From what I can gather, Sky has no interest in showing international league at all.

The BBC were practically given the rights to England v New Zealand and only showed England games from the 2017 World Cup, meaning that Wales and Scotland’s fans had to shell out an additional £9.99 for Premier Sports if they wanted to follow games live.

Broadcasters are falling over themselves to cover union. BT Sport has been showing three games on a Saturday covering the European cup alongside Channel 4, Channel 5 shows the Gallagher Premiership and the BBC will be showing the 6 nations alongside ITV until 2021.

All of Wales’ home matches will be shown live on the BBC, along with France and Scotland home matches. ITV will screen England, Ireland and Italy home games.

I think Sky have done a great job of standing still where broadcast of league is concerned. Yes, they trialled 3D league, but only gave it 6 or maybe 7 games. To be fair, Sky has all but binned 3D as a broadcast medium for live anything, so to even have had that small amount was something, but there is no longer a “Boots n All” show, and I’ve yet to see an advert for the new season on there.

The problem lies with the game still thinking its small, which, compared to union, it is.

I’m really hopeful that the new structure brought in by Robert Elstone and his team will mean that Super League undergoes a period of controlled growth, with clubs in the Championship and below having the chance to grow organically and that promotion and relegation in the old-fashioned new way of one up and one down.

I’m hopeful that Mr Elstone will at least put the new broadcast rights out to a much wider process than we are led to believe the previous one was.

League is in desperate need of a great season in 2019. We are (again) at the beginning of (another) brave new restructure.

What is needed is a competition where the playoff spots are changing all the way until the final day, as is the relegation spot. A competition where players become superstars outside of their home town, but who can (like Jonathon Davies 30 years ago) make headlines on the front pages for the right reasons in National papers.

Until league can compete with union on the screens of the UK, it will always be second best.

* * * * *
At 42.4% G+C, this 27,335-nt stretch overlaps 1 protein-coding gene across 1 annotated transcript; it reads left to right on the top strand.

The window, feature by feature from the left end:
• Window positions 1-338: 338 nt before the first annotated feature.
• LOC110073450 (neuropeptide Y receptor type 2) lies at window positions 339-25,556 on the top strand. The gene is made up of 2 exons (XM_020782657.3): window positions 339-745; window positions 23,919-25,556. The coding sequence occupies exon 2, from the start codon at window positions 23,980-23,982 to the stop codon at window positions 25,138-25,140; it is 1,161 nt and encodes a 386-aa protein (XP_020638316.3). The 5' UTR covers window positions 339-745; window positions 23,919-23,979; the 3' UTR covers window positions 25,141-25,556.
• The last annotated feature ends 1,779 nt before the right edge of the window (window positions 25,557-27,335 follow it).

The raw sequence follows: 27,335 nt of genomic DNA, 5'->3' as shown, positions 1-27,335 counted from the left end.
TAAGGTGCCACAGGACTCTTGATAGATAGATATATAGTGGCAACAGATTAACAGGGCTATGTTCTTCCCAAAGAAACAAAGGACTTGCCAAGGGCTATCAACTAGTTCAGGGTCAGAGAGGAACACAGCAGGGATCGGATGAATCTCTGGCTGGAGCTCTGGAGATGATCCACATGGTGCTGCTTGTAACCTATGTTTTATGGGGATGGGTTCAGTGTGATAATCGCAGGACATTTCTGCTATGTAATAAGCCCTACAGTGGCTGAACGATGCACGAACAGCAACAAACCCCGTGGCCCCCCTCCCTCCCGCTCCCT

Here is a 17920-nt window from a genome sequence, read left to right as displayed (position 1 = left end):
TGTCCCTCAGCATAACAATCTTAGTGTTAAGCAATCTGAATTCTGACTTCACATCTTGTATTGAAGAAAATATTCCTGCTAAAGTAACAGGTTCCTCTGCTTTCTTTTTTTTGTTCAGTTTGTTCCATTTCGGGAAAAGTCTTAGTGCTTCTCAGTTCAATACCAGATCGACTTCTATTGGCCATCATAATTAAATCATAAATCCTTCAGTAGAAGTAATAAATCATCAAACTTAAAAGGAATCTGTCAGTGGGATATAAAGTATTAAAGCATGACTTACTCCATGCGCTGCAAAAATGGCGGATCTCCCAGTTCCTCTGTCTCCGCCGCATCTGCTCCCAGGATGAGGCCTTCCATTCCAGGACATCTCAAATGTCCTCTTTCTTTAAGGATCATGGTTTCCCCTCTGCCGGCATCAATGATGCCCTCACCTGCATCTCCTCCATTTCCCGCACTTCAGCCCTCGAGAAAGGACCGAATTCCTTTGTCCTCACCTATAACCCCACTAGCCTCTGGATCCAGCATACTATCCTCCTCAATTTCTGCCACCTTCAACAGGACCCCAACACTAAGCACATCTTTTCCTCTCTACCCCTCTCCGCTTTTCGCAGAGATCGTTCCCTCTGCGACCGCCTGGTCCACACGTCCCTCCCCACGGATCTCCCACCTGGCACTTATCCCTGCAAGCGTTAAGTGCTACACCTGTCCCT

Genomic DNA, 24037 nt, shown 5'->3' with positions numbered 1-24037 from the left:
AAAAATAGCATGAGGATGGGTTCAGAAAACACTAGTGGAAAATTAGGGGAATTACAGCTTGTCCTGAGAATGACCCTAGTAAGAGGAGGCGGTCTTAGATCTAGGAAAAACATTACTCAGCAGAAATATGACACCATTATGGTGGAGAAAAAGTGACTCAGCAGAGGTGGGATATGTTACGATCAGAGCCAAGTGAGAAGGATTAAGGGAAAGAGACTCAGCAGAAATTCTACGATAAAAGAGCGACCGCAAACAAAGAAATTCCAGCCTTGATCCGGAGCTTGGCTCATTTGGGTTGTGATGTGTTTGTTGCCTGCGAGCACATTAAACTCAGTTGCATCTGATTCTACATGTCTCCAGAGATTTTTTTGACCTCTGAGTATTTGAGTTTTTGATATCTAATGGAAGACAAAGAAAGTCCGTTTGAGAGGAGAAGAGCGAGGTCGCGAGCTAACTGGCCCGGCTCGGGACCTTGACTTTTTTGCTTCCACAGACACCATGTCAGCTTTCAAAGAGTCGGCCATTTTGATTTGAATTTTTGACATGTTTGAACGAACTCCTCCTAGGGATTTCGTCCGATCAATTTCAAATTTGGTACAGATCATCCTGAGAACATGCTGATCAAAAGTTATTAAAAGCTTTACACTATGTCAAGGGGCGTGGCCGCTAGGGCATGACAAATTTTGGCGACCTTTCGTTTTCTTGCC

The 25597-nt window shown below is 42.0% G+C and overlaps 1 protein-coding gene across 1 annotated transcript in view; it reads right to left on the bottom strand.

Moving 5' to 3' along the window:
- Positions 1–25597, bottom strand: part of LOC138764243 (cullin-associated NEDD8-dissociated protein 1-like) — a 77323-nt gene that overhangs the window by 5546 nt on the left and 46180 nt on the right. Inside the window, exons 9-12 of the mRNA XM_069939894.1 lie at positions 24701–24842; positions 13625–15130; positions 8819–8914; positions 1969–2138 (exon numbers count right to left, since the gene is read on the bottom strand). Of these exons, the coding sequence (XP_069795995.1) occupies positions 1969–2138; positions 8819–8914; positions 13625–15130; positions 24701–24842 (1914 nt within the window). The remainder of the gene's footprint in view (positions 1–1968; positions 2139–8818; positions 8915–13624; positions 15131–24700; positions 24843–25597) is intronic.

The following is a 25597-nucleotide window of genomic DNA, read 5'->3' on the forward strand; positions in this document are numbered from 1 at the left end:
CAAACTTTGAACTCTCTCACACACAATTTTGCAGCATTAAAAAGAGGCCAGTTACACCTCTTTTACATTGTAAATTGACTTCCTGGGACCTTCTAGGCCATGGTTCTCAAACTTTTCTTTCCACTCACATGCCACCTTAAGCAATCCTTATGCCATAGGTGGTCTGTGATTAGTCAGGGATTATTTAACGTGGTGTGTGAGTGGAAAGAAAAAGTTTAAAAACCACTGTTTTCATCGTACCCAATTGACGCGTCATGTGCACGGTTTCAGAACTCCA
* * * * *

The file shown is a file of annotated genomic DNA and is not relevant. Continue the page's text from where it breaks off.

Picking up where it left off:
I don’t believe league will ever be as big as union currently is, there is too much of a gap to close in that respect, but I do believe that with the right management in place, and the right people making the off-field deals, we can at least compete when it comes to getting the product on screens in front of viewers and then we can start to get people into stadiums.

If people can’t see what’s on offer, how will they know where to watch?

This season, I should be providing coverage of Rochdale Hornets for Roch Valley Radio

I hope if you can’t be at the ground, you will join me online using the link above

REVIEW: First Man (2018)

Charting the story of Neil Armstrong, Andrew Riley looks at the upcoming release of First Man.

This film could, in the hands of a less capable director, been a saccharine and sanitised affair, as it is, Damien Chazelle gives us a riveting look at the life of the man who will forever be known as the first human being to walk on another celestial body.

At nearly 2 hours 30 minutes, Its worth every second.

Known for his Oscar-winning hit “La La Land” and “Whiplash” Chazelle moves away from his usual musical fare and into territory that most of us would like to think we know about, that of the Apollo 11 moon landing.

This though is much more than the telling of Armstrong. It documents the loss of his daughter, Karen, in 1961 all the way through his selection to the Gemini program, the loss of his friends in the tragedy of Apollo 1 and through to his steps on the moon with Buzz Aldrin.

The script by Josh Singer, and based on the book by James R. Hansen is kept sparse, and the film is all the more compelling a watch for it.

Ryan Gosling plays the titular First Man and Stockport born Claire Foy his wife Janet, with both having to come to terms with the strains that the space race placed on their marriage and family.

The scene when Mission Control shut down the contact between Janet and Gemini 8, and she rushes over to demand they put it back on is an exceptional piece, in which Foy manages to display the entire range of emotion you would expect of a wife whose husband is spinning in space, not knowing if he’ll ever get to see home again.